The Islamic Republic: Tracing Back the Slow Fuse Leading to the Jina Uprising

While the Pahlavi era is recognised for instituting compulsory education—considered one of its achievements—it is crucial to acknowledge that by 1979, 60% of Iranians remained illiterate.12 Hence, it comes as no surprise that religious figures, including Ruhollah Khomeini, could easily gain women’s loyalty to religion. Similar to the Constitutional Revolution, many women participating in the protests followed their religious leaders, which meant their primary focus was not the pursuit of women’s rights.
On the other side, within leftist and liberal groups and parties as well, women’s rights were a marginalised issue. Although women actively took part in political parties and, in some of them, created women-specific branches, women’s rights issues were still mostly something to be discussed after the revolution and were not considered a key subject. In a sense, the history of women’s political engagement during this revolution repeated itself. Women actively took part in both the Constitutional and the 1979 protests, but they were pushed back to the domestic realm in the aftermath of both.
Yet, just as the Constitutional Revolution, women’s active engagement in the protests gave them the capacity to organise and imagine an alternative reality where freedom and equality would be foundational values. In contrast to the Constitutional Revolution, 1979 was a setback for the women’s movement: new obligations on the Hijab, heavy policing and monitoring of women’s bodies, lowering the age of marriage, prohibiting women from taking high-ranked jobs and firing them from their previous positions; imposing gender divisions in universities and schools that deprived women and men of the opportunity to educate and grow up beside each other, etc. Although confronted with these stifling policies, the revolutionary experiences lived by women in 1979 wouldn’t easily fade away. Women re-found themselves as political beings capable of imagining and bringing about change.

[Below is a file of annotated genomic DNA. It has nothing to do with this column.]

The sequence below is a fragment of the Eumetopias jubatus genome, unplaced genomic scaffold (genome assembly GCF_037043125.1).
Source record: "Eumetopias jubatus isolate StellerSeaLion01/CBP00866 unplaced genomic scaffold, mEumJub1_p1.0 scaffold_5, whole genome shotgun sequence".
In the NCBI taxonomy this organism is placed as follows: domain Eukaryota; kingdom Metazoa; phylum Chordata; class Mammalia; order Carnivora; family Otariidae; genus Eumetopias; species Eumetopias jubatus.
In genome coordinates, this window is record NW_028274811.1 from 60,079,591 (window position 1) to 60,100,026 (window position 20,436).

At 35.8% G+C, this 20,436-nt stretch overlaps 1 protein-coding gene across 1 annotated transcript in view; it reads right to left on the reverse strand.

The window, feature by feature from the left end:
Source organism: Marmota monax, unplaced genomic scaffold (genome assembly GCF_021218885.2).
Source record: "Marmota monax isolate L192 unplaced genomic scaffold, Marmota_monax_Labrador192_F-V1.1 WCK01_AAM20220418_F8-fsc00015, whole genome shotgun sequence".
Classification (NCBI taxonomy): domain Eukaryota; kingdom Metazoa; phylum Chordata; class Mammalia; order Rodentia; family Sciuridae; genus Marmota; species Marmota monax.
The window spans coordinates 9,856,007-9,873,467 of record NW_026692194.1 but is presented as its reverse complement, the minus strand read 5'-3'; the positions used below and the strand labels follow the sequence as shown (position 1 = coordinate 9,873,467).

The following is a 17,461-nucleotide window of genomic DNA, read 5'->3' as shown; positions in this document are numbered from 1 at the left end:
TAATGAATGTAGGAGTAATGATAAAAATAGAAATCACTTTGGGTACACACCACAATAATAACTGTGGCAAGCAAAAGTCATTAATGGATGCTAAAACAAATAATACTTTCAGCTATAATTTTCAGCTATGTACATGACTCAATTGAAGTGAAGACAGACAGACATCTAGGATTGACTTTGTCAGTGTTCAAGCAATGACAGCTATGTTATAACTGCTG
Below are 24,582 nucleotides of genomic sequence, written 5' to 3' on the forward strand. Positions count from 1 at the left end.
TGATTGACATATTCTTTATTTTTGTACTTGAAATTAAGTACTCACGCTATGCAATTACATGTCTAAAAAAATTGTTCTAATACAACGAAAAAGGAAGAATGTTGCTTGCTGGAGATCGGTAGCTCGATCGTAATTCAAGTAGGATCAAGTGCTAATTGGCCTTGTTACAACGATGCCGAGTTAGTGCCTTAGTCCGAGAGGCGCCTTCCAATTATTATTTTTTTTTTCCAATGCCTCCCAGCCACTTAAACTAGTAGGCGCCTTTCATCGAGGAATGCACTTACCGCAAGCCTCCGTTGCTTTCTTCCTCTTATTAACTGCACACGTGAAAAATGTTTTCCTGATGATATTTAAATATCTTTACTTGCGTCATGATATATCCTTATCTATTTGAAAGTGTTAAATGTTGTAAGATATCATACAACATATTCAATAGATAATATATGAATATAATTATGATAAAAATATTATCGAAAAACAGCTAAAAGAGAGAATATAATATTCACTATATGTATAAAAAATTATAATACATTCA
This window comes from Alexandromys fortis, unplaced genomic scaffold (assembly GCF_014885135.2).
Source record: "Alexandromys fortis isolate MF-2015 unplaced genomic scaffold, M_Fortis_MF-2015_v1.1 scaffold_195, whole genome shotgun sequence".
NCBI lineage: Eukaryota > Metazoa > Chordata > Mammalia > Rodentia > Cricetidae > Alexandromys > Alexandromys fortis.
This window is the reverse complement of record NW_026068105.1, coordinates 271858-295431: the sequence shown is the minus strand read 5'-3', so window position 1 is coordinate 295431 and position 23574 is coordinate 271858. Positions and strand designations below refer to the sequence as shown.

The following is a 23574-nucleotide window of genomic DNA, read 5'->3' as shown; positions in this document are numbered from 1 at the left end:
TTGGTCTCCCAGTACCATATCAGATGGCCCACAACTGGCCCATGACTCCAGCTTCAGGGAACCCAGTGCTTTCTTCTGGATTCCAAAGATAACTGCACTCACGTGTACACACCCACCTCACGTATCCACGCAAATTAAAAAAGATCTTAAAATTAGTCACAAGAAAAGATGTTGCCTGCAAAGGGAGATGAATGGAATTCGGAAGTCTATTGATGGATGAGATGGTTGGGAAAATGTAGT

International Women's Day protests in Tehran, March 1979, in Tihran Musavvar (9) magazine.
International Women’s Day protests in Tehran, March 1979, in Tihran Musavvar (9) magazine.

The organisation of large-scale protests against compulsory Hijab laws after the revolution on March 8, 1979, was one of the outcomes of heightened self-awareness and the experiences of women involved in political groups. Thousands of women gathered to stand against the remarks made by Ruhollah Khomeini on 6 March 1979, saying that although women’s roles in the workplace and presence in society are tolerated, these roles shouldn’t be against the laws of Sharia and the Hijab. The protests, like many other protests in the upcoming years, were repressed and didn’t bring about the change they were aiming for.

With the Iran hostage crisis in November 1979 and the Iran-Iraq war in September 1980, the momentum of the women’s movement, which had only been gaining strength, relented. Repressions instilled a sense of desolation and despair replaced motivations to organise. In such a landscape, a paediatrician, psychiatrist and political activist named Homa Darabi, burned herself to death to protest the obligatory hijab law in March 1994, chanting, “Down with dictatorship, long live freedom, long live Iran.”

Homa Darabi
Portrait of Homa Darabi (1940–1994).
Homa Darabi
Homa Darabi (third person from the left) alongside her comrades in the Iran Nation Party. From right: Khosrow Seif, Dariush Foruhar, Parvaneh Eskandari, Homa Darabi, Asghar Behnam, Behrouz Broumand. © Forourharha